As consumers pulled back on spending during the economic downtown, sliced apples thrived with creative marketing and by riding the healthy-living wave.
And Tony Freytag, national marketing director of Crunch Pak in Cashmere, Wash., doesn't see things slowing down.
During the past five years, retail sales of sliced apples have increased 33 percent. Those figures only include grocery stores and don't include Walmart, Costco, Whole Foods, Trader Joes and specialty stores. They also don't include food service.
Along with overall sales growth, Freytay says there was a 24 percent increase in the places that sold sliced apples.
"That means there are more items than there ever have been, and it's moving from one or two to an entire destination," Freytag told attendees at the U.S. Apple Association's annual marketing conference recently in Chicago. "We have to look like we're there. When you put two items on a shelf, they get lost."
Four years ago, there were an average of 3.2 SKUs per store that contained fresh-cut apples. Now there are an average of 7.8 SKUs per store.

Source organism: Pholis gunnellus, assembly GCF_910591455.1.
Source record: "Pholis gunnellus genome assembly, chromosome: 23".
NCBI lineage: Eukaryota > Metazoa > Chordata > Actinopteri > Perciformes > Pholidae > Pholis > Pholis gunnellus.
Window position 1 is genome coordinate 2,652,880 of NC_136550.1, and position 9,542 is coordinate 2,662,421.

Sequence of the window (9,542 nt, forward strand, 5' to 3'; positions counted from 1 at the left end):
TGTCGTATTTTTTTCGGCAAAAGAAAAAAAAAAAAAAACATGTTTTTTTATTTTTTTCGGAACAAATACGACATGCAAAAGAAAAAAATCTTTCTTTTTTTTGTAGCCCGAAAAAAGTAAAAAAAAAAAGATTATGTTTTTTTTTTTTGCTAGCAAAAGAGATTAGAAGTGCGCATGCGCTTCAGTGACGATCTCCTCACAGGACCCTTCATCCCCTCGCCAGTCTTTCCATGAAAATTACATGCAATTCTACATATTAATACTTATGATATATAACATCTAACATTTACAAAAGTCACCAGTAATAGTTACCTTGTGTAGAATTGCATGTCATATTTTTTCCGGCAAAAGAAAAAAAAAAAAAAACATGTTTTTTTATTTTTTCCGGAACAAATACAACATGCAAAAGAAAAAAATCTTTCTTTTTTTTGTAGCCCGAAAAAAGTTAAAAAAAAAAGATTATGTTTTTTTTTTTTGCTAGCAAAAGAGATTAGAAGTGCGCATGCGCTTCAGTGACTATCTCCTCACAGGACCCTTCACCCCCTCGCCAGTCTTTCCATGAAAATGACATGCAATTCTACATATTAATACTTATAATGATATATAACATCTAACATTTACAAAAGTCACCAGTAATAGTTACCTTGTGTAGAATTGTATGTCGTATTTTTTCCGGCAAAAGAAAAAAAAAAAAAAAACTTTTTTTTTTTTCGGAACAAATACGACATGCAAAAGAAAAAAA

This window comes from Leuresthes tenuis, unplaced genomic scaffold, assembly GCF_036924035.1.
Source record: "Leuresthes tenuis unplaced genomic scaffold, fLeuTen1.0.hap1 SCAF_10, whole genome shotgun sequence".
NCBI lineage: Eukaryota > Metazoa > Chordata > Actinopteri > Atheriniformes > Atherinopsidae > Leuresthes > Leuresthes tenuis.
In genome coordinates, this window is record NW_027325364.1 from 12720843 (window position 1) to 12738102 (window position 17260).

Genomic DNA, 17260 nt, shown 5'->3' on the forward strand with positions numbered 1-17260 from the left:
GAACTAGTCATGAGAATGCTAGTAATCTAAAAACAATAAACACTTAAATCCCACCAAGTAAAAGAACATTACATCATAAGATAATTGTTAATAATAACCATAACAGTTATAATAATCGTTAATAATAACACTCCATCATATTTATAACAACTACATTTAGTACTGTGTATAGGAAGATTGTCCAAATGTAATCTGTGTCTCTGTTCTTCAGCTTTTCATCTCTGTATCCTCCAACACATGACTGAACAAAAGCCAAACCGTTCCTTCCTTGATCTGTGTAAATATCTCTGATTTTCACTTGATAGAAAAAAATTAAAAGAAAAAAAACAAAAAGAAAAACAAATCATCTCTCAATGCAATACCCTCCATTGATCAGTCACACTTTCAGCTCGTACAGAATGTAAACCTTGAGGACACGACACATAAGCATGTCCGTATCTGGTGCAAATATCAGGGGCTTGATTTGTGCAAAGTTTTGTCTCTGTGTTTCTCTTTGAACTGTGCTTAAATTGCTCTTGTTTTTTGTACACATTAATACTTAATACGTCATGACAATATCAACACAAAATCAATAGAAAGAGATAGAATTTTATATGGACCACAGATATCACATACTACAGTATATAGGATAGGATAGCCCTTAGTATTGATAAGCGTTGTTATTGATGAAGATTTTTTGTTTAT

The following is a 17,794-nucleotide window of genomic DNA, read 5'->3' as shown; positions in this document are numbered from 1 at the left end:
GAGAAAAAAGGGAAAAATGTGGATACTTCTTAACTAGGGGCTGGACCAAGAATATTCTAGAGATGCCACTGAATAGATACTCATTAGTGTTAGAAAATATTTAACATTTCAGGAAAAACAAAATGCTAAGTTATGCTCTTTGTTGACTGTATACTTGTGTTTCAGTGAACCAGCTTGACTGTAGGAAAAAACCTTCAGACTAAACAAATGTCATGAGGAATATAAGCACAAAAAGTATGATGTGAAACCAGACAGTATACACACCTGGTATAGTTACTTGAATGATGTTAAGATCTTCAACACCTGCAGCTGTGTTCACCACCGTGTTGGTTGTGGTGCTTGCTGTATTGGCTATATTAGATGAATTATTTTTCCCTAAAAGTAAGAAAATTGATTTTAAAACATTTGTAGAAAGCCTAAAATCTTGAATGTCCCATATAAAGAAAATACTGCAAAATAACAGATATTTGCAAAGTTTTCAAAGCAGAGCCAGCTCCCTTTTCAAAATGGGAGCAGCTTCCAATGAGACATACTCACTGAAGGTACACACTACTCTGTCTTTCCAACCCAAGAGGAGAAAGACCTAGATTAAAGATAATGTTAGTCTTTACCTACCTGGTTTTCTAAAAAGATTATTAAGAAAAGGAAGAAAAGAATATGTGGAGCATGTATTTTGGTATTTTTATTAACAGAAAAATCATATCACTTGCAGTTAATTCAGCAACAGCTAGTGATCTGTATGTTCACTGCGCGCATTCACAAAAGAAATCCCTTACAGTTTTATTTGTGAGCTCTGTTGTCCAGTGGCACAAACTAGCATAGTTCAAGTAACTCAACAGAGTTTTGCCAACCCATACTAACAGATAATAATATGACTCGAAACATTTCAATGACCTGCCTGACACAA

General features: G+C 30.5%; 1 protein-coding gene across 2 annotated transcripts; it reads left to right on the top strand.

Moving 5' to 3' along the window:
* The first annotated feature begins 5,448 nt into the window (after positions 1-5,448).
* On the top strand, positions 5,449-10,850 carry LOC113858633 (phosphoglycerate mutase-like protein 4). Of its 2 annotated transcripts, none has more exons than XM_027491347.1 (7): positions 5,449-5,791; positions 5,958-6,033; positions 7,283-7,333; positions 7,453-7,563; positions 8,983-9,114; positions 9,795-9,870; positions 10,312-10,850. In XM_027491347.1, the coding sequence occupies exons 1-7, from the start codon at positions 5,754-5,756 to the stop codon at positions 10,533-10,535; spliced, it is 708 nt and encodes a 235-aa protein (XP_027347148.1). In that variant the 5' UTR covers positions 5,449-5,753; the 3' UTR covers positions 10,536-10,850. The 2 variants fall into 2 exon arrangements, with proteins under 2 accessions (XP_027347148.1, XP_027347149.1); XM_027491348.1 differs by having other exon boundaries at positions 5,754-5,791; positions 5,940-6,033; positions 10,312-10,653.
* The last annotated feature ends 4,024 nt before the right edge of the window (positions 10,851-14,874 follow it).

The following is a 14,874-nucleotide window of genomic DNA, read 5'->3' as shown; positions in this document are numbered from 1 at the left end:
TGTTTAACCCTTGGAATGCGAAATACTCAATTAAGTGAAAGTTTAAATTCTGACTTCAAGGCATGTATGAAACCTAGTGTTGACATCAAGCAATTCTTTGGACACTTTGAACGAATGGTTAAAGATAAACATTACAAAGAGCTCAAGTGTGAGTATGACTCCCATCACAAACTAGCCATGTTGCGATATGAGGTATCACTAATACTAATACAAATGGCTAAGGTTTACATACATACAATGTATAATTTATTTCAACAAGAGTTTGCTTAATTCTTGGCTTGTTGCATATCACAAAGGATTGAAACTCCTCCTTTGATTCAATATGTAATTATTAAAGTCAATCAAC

He credits part of the sales growth to innovative marketing ideas. When the recession hit and consumers were watching their pennies, packages of sliced apples that cost $4 or $4.99 required more of a thought process.
So many processors developed single-serve packages, such as dippers, that retailed for 99 cents to $1.29 each and met the lower price points.
Now the single-serve comprise 29 percent of sales dollars and 14 percent of volume in the overall sliced apple market.
Freytag also credits the increased use of sliced apples by quick-serve restaurants, such as McDonald's, Wendy's, Burger King, Subway, Arby's and Carl's Junior, for boosting overall demand.
"We're very happy—we don't produce for McDonald's, but we're very happy that they're doing this. Everybody benefits because it brings more awareness."
But to continue this growth, Freytag says sliced apple producers have to becomes more inventive to reach the consumer, and they can't count on the retailer to do it for them.
That means innovative packaging that doesn't resemble anything else in the produce department.
"Our competition is in the center of the store," Freytag says, referring to traditional snack items. "We have to look like the other snack guys."
By doing so, Freytag says he hopes sliced apples can capture the attention of moms, who want healthier foods for their families.